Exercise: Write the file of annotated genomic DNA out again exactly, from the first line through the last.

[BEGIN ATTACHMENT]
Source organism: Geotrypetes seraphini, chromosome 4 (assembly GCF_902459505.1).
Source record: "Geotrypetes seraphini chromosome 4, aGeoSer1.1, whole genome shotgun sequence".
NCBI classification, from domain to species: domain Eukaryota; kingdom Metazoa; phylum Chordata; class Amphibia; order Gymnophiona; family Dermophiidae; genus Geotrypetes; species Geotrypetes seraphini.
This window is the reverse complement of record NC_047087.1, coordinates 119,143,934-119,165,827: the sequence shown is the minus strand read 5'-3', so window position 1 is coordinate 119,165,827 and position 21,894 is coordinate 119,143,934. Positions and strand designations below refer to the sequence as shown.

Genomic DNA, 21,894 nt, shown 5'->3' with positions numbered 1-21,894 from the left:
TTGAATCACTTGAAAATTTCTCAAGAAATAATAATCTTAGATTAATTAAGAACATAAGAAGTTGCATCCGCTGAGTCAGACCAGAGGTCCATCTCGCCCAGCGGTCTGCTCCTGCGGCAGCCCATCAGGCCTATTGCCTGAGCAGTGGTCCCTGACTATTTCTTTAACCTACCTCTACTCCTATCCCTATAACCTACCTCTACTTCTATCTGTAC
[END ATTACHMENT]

Source organism: Geotrypetes seraphini, chromosome 4 (assembly GCF_902459505.1).
Source record: "Geotrypetes seraphini chromosome 4, aGeoSer1.1, whole genome shotgun sequence".
NCBI classification, from domain to species: domain Eukaryota; kingdom Metazoa; phylum Chordata; class Amphibia; order Gymnophiona; family Dermophiidae; genus Geotrypetes; species Geotrypetes seraphini.
This window is the reverse complement of record NC_047087.1, coordinates 119,143,934-119,165,827: the sequence shown is the minus strand read 5'-3', so window position 1 is coordinate 119,165,827 and position 21,894 is coordinate 119,143,934. Positions and strand designations below refer to the sequence as shown.

Genomic DNA, 21,894 nt, shown 5'->3' with positions numbered 1-21,894 from the left:
TTGAATCACTTGAAAATTTCTCAAGAAATAATAATCTTAGATTAATTAAGAACATAAGAAGTTGCATCCGCTGAGTCAGACCAGAGGTCCATCTCGCCCAGCGGTCTGCTCCTGCGGCAGCCCATCAGGCCTATTGCCTGAGCAGTGGTCCCTGACTATTTCTTTAACCTACCTCTACTCCTATCCCTATAACCTACCTCTACTTCTATCTGTAC